• Pat Dunne

    I really do not understand the pressing need to resupply terrorists in Aleppo.
    They should be evacuated or stand and fight, the Syrian Observatory for Human Rights seems to think they some right to the territory and they do not.

    • jeff_davis

      War is a nasty business. Despite quaint notions to the contrary, there are no rules save one: win. The Aleppo rebels and their supporters could have peace, safety, and full bellies on the instant: just walk away. Wave a white handkerchief and surrender. It’s as simple as that. Otherwise stay there and die.

      They were stupid to let the US(acting as Israel’s stooge) dupe them into helping in a failed criminal regime change enterprise. They trusted the US (!!!!!!), and now they’re screwed: ruled by fundamentalist Islamic head-choppers, bombed and starved by the government they and their Saudi and Turkish “friends” tried to destroy.

      For five years Deir ez-Zor remained under Syrian government control and the Jebel Tharda hill-top military position provided protection for all of Deir ez-Zor. Five years, and the US which has for those five years wanted to destroy Assad and his govt, would have us believe the airstrike was a mistake.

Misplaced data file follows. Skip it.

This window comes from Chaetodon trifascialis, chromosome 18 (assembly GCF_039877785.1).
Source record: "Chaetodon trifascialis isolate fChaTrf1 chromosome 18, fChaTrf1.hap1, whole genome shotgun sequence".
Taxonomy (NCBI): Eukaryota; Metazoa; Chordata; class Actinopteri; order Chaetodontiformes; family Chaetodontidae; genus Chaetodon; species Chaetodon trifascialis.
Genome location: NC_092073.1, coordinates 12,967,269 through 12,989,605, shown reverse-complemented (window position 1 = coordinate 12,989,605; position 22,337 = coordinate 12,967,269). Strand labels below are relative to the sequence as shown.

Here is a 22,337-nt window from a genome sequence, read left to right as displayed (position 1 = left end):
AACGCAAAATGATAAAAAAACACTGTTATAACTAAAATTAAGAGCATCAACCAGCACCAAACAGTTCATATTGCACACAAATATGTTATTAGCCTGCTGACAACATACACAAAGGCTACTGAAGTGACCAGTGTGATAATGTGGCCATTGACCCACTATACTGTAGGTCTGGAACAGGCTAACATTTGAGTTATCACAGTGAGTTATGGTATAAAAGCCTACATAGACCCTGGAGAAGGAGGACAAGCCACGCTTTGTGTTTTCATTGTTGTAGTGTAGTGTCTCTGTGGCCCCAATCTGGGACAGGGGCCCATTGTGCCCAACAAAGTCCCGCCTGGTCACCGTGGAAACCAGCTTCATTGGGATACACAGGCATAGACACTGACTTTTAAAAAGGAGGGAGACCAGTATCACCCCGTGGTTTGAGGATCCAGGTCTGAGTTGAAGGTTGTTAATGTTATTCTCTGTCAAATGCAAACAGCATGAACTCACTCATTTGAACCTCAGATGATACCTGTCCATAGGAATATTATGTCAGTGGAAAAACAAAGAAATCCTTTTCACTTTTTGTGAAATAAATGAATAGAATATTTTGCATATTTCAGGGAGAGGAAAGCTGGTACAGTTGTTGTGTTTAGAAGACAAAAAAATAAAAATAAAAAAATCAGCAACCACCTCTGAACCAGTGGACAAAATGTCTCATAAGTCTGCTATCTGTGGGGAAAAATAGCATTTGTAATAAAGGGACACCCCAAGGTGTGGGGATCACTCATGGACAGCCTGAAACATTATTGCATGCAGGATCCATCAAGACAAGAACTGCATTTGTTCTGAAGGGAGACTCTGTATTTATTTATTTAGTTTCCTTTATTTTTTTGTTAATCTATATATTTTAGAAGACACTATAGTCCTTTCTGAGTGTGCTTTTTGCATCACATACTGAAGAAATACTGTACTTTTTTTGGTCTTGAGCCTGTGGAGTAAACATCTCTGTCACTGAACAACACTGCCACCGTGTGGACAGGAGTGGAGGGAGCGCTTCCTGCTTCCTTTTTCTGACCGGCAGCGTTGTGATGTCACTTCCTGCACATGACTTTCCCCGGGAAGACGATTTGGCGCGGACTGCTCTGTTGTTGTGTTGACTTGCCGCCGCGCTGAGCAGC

Here’s my take: “Let’s bomb the Jebel Tharda position and let ISIS take Deir ez-Zor. That will, in a stroke, clear Assad’s forces from all of Eastern Syria (so we can take possession after ISIS is disposed of), and send a message to Assad that he needs to wise up. He’s certainly not going to attack us — we can only hope — because then we would have the excuse we have wanted for so long to bomb his army to dust. It’s a total win win. Let’s go for it. Then of course we’ll pour a little salt in the wound by saying ‘Whoops! We’re sorry. We made a mistake.’ (He he, wink wink.)”

      It appears that Assad’s response has been to send a message of his own: “You’re right, we don’t dare bomb American forces. But the Russians will help us reinforce Deir ez-Zor, retake Jebel Tharda, and bomb the living crap out of all your terrorist proxies in Aleppo and Idlib province. Suck on that! And you thought you would screw us with your phony-ass “cease fire” scam. Riiiiiight!”